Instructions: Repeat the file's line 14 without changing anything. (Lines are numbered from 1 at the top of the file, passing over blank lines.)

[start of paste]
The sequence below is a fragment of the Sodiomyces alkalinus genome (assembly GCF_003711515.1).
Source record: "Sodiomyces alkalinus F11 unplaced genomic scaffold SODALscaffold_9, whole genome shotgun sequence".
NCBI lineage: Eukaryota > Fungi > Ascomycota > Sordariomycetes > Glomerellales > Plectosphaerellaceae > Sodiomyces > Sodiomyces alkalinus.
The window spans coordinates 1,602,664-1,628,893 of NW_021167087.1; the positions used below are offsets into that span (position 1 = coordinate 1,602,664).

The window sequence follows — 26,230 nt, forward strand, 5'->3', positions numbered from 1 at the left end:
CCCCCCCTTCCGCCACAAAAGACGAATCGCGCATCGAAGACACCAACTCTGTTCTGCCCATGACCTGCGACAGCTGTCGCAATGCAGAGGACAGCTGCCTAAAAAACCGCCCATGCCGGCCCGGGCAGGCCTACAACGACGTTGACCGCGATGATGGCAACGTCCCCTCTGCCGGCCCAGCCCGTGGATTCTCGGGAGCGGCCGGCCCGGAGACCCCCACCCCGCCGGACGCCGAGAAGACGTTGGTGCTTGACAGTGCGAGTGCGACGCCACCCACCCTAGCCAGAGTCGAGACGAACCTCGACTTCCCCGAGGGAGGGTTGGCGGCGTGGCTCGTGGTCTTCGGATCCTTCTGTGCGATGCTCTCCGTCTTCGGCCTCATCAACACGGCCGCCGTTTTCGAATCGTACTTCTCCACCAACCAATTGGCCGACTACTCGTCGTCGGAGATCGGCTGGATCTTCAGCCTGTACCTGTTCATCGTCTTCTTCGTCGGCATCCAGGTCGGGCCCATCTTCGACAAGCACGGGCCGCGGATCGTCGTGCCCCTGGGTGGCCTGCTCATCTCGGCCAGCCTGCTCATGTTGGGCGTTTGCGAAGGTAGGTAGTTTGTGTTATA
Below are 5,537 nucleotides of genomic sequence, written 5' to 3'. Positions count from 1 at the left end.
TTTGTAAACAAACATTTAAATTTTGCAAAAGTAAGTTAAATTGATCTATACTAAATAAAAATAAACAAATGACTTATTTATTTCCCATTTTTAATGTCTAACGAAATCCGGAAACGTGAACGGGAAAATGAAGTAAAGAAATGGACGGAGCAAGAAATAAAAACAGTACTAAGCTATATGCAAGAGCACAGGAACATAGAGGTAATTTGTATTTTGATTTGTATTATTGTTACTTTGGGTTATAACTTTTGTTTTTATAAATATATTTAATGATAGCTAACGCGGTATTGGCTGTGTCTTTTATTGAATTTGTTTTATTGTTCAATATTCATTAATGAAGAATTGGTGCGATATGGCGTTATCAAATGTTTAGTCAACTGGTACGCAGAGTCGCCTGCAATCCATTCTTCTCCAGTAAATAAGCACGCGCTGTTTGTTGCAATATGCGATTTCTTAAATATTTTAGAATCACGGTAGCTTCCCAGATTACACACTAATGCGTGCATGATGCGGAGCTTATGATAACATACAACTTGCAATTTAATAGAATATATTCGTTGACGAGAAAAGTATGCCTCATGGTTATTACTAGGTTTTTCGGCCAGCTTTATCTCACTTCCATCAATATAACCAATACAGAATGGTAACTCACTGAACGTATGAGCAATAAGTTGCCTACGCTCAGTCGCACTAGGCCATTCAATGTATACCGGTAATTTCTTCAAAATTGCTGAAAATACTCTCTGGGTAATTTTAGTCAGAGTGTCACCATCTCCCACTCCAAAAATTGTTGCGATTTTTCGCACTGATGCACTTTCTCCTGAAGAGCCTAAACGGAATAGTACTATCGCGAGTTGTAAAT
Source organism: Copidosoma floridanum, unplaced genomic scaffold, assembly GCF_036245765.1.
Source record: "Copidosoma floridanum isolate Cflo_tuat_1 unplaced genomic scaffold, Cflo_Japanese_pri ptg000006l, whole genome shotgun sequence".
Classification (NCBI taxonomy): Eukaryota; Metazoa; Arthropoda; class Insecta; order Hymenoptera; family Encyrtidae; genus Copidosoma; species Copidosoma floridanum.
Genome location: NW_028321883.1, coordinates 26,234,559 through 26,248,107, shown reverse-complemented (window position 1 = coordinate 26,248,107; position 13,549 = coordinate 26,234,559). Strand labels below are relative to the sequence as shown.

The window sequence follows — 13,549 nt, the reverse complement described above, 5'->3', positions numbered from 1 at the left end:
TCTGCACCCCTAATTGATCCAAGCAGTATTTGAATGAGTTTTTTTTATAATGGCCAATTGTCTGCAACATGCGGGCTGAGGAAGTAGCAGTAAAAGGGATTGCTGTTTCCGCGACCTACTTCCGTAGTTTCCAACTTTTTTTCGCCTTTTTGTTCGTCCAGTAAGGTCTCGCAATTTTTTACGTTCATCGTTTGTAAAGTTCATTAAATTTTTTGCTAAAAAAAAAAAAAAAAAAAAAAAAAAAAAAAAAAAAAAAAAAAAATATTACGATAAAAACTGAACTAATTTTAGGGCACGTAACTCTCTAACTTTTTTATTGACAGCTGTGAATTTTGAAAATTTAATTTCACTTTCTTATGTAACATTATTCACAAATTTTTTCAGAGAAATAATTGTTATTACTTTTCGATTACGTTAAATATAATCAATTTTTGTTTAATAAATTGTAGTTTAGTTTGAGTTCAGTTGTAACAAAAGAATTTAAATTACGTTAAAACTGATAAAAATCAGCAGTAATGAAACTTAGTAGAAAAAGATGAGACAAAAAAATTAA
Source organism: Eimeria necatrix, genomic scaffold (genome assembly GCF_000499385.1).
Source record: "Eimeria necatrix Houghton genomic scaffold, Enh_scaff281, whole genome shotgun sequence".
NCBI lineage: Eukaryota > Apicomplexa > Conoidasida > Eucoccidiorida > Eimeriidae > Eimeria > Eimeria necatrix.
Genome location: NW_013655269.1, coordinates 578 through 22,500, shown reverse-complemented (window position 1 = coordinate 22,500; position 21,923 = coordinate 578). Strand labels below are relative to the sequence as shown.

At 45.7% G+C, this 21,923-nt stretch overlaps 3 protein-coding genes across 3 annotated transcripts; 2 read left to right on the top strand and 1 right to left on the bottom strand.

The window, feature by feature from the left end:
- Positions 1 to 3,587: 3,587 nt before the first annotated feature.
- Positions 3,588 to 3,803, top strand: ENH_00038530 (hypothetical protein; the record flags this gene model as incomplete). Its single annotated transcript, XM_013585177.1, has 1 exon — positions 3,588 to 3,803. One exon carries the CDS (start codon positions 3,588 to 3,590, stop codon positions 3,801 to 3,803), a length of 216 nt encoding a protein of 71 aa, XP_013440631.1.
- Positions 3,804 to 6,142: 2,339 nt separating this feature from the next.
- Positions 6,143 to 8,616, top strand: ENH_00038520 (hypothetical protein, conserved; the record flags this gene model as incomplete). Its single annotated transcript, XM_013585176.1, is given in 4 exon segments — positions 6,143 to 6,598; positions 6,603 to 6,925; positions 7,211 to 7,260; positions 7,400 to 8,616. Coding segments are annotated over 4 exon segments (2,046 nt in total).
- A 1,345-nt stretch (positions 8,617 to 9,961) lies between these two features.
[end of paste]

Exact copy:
TCTGCACCCCTAATTGATCCAAGCAGTATTTGAATGAGTTTTTTTTATAATGGCCAATTGTCTGCAACATGCGGGCTGAGGAAGTAGCAGTAAAAGGGATTGCTGTTTCCGCGACCTACTTCCGTAGTTTCCAACTTTTTTTCGCCTTTTTGTTCGTCCAGTAAGGTCTCGCAATTTTTTACGTTCATCGTTTGTAAAGTTCATTAAATTTTTTGCTAAAAAAAAAAAAAAAAAAAAAAAAAAAAAAAAAAAAAAAAAAAAATATTACGATAAAAACTGAACTAATTTTAGGGCACGTAACTCTCTAACTTTTTTATTGACAGCTGTGAATTTTGAAAATTTAATTTCACTTTCTTATGTAACATTATTCACAAATTTTTTCAGAGAAATAATTGTTATTACTTTTCGATTACGTTAAATATAATCAATTTTTGTTTAATAAATTGTAGTTTAGTTTGAGTTCAGTTGTAACAAAAGAATTTAAATTACGTTAAAACTGATAAAAATCAGCAGTAATGAAACTTAGTAGAAAAAGATGAGACAAAAAAATTAA